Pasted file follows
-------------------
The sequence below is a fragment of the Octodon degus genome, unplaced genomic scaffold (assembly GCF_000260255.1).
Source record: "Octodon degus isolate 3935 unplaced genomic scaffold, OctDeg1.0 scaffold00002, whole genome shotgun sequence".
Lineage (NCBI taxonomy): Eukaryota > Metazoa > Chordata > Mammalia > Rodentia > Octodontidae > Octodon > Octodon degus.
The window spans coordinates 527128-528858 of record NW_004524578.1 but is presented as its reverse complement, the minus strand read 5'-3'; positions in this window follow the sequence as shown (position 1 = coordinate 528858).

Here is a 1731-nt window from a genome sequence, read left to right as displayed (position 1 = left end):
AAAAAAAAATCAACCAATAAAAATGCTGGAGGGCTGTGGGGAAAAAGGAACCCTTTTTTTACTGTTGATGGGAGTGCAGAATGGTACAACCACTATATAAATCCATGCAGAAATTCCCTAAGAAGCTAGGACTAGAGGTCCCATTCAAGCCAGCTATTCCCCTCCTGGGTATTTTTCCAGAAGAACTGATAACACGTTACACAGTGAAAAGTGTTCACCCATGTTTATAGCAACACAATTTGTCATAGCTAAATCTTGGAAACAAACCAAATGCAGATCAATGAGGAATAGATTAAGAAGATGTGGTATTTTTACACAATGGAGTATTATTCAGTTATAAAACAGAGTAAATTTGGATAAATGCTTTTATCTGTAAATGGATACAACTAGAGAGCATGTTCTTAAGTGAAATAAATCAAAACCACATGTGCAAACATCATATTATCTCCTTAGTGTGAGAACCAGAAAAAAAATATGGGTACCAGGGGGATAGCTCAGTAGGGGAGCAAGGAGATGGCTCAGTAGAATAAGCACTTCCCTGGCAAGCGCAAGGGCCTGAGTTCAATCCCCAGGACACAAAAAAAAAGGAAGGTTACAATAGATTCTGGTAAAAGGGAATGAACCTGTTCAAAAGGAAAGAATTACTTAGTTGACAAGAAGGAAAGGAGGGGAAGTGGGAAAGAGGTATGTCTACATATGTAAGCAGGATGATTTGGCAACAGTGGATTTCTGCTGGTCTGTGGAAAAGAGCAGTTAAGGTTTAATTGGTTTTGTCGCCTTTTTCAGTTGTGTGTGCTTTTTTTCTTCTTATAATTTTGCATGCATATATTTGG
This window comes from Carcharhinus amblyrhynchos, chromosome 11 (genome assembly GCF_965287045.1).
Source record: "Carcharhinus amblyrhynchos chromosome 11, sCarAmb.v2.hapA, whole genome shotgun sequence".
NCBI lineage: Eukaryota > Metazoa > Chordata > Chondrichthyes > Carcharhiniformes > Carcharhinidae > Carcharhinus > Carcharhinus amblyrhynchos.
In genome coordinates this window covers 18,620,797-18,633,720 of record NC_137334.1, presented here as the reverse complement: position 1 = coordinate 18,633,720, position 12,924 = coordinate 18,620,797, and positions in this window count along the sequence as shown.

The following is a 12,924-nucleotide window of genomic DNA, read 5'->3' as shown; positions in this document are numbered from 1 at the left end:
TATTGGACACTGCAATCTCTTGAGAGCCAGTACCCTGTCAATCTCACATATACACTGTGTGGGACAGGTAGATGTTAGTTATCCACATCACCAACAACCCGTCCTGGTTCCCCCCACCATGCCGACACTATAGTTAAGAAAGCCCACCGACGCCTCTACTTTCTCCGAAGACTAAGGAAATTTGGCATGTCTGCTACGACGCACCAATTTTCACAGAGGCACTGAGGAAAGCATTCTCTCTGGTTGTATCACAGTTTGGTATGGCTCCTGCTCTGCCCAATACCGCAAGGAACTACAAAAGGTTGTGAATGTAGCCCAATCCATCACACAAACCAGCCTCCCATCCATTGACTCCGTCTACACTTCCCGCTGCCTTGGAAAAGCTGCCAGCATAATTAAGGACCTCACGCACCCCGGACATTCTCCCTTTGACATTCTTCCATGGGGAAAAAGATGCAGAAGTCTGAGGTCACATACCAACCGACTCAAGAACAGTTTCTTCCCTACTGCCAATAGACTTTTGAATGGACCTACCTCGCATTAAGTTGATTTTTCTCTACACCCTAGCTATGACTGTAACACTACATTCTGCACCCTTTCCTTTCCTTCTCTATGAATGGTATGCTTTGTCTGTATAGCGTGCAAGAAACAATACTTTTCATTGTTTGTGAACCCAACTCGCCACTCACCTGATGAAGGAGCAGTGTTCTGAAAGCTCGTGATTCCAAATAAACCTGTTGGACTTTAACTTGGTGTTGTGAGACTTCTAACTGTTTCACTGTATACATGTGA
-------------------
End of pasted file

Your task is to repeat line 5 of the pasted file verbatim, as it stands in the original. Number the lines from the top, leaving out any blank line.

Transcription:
Here is a 1731-nt window from a genome sequence, read left to right as displayed (position 1 = left end):